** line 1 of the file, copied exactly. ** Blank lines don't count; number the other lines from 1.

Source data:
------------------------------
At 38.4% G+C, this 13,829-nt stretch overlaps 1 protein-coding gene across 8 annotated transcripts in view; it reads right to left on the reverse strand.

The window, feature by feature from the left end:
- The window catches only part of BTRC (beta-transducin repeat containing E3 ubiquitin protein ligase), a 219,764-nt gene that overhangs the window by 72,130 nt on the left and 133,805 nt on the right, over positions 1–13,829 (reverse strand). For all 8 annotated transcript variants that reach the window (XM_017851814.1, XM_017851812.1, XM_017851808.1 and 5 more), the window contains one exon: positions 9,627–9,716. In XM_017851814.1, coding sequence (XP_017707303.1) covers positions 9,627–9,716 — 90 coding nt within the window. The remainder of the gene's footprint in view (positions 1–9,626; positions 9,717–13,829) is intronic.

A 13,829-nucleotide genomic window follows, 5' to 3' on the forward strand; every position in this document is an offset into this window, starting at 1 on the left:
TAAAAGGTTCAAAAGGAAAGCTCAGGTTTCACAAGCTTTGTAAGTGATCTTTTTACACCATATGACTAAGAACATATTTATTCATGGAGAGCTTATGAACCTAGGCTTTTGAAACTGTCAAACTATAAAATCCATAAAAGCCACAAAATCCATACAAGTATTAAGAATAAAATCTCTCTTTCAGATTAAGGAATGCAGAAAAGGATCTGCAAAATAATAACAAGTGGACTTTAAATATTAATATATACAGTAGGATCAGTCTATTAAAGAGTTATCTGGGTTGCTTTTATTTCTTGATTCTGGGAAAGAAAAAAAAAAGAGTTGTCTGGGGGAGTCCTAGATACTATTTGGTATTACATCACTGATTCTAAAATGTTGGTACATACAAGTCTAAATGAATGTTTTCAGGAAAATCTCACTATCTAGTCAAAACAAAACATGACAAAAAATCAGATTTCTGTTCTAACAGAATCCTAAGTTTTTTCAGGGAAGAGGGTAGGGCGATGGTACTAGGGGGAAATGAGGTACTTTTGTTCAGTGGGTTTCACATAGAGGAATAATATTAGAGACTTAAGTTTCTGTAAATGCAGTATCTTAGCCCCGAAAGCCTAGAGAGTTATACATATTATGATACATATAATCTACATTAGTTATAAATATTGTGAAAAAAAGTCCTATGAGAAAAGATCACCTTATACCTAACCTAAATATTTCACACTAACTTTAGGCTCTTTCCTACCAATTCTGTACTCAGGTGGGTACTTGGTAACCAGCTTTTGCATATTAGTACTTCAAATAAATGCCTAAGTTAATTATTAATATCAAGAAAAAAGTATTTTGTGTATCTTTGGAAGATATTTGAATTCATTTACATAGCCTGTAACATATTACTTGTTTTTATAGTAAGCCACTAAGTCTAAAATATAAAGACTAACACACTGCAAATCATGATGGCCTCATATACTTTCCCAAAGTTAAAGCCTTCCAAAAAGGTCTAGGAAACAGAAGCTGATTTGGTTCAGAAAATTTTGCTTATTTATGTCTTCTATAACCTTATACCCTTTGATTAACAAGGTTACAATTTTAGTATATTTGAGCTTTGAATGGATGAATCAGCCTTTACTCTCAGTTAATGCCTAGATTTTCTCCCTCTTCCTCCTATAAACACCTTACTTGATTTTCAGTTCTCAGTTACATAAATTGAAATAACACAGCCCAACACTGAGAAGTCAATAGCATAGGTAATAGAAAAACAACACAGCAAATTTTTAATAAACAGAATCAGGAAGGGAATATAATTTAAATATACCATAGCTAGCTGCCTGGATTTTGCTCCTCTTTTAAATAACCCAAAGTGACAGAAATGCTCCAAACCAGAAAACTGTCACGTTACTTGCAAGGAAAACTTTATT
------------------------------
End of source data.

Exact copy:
At 38.4% G+C, this 13,829-nt stretch overlaps 1 protein-coding gene across 8 annotated transcripts in view; it reads right to left on the reverse strand.